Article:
Vodafone's family violence policy 'may save lives'

Vodafone's family violence policy 'may save lives'

A domestic violence organisation says Vodafone putting a family violence policy in place for staff helps create momentum to tackle one of New Zealand's biggest problems.

Vodafone is now offering its employees 'family violence leave' which it says could help save lives.

The telco has announced its 3000 workers can now apply for up to 10 additional days of paid leave a year as well as other measures to help them deal with what is an epidemic across New Zealand.

Domestic violence organisation Shine says those kinds of public declarations are important considering one in three New Zealand women are physically or sexually assaulted by a partner in their lifetime.

The policy follows The Warehouse, which last year made extra paid leave available for its 12,000 staff nationwide on top of existing leave to get medical treatment, attend court and seek refuge without added financial pressure.

Vodafone staff will also be able to change their work patterns including hours, where they work from and their duties. They can also change phone numbers and email addresses.

Chief executive Russell Stanners says it'll mean affected staff and staff supporting victims can get the time off work they need without having to worry about money.

"We know that the impact of family violence is not isolated to the home, nor does it discriminate based on gender, age, education or social status. Family violence affects us all, and workplaces have a huge role to play in addressing this issue," Mr Stanners said.

"These measures may help save lives. It will make it easier for people to leave violent relationships, and stay in employment. It will also keep victims safe at work from their abusers."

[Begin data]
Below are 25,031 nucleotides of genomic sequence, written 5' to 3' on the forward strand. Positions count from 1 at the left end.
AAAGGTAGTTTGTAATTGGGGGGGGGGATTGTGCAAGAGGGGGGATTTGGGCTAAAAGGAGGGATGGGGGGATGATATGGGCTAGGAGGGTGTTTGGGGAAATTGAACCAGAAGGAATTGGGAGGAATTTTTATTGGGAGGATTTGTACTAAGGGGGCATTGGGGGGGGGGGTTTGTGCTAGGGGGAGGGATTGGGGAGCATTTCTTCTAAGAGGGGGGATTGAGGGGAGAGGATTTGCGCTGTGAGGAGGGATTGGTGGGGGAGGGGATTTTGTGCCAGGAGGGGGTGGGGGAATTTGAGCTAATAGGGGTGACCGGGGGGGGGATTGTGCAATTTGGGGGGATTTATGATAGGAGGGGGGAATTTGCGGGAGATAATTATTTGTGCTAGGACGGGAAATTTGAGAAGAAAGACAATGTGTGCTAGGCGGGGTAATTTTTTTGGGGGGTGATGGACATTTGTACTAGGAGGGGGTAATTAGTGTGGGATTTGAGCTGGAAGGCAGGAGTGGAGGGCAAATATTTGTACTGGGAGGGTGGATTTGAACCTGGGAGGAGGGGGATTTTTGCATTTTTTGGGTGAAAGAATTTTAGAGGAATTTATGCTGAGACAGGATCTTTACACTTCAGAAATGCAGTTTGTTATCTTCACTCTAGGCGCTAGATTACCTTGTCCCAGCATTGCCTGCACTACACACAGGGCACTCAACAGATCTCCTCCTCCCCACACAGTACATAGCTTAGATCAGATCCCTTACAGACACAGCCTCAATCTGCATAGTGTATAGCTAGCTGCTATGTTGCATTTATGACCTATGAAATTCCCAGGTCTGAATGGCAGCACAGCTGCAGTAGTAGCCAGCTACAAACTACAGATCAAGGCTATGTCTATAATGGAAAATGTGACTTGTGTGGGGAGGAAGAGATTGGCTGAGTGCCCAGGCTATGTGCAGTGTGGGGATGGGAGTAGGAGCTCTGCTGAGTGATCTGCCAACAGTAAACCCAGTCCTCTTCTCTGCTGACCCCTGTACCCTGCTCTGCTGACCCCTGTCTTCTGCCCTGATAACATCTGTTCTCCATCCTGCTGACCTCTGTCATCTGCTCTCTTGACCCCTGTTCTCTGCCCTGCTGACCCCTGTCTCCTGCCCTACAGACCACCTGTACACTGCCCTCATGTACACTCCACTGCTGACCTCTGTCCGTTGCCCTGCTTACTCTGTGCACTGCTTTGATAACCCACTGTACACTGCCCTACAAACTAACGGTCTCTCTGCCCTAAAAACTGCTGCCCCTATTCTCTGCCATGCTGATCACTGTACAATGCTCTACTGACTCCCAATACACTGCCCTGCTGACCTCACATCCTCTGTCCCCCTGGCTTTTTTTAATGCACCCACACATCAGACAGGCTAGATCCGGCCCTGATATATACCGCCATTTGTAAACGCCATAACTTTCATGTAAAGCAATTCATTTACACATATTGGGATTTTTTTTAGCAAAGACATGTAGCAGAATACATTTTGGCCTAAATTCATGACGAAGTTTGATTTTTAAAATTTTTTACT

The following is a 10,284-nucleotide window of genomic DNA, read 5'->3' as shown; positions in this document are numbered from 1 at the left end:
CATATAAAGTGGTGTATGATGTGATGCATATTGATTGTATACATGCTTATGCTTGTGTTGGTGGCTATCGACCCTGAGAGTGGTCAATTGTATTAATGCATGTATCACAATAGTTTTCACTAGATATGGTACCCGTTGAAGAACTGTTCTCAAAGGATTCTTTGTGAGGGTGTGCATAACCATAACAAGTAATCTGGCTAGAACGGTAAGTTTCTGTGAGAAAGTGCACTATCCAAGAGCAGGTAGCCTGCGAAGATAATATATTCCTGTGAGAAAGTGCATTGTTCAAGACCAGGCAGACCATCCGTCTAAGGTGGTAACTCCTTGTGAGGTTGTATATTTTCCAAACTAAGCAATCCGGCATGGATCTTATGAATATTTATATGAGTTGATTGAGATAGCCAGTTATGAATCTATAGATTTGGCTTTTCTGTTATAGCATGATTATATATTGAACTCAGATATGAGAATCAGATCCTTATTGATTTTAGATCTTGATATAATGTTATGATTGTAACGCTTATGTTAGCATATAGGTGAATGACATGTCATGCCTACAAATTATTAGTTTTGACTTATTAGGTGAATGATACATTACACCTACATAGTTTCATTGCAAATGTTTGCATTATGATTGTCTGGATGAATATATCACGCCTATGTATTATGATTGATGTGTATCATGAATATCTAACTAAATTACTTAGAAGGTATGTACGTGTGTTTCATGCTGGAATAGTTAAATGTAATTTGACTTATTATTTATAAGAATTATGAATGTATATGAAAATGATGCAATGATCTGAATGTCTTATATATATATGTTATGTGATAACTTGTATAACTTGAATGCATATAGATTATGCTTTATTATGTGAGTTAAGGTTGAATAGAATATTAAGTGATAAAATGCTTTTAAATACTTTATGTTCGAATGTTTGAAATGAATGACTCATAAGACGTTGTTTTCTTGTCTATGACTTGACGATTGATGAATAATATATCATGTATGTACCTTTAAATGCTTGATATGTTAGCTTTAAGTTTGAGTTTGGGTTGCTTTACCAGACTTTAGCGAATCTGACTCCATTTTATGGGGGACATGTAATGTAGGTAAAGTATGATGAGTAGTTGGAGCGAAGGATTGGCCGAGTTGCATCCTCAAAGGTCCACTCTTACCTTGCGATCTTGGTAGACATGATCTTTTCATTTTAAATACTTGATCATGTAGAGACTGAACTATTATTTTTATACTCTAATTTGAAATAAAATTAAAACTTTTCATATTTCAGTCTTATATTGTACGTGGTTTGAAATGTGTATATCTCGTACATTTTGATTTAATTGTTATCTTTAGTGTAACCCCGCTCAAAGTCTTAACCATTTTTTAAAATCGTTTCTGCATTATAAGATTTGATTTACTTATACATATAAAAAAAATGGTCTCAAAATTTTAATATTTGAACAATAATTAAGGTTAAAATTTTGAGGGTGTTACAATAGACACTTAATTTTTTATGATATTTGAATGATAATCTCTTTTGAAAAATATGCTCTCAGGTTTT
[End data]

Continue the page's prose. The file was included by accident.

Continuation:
Shine spokeswoman Holly Carrington says it was great to hear more businesses were "taking ownership" of the issue and hoped other businesses would follow.

"Part of the recognition for businesses like Vodafone is that not only are they doing the right thing helping their staff, but helps them as a business to be more productive, to retain their biggest asset which is their staff," she said.

"We know domestic violence is an epidemic in this country and, especially if you're a large employer, it is affecting your workforce and it's a matter of time before that becomes more obvious to people."

She says every company which follows suit will be helping to build momentum which would hopefully mean such policies become the norm, rather than "an additional, optional extra".

Vodafone's policy was developed over the past year with the Human Rights Commission, Women's Refuge, The Warehouse Group, ANZ and other businesses to "understand the wider impact of family violence".

Vodafone human resources director Antony Welton says the workplace can sometimes be the only safe places where victims can get support and information.

"We believe it is vital for our business to be equipped and ready to help."

Mr Welton believes businesses have an important role in "shaping the society we all want to live in".

Ms Carrington says it will also be important to develop the policy to make it more effective, including training and raising awareness for staff.

"That's a critical part - if victims finally get the courage to tell someone what's going on and they don't get a good response in that initial disclosure they're likely to clam up and not tell anyone and not take it any further."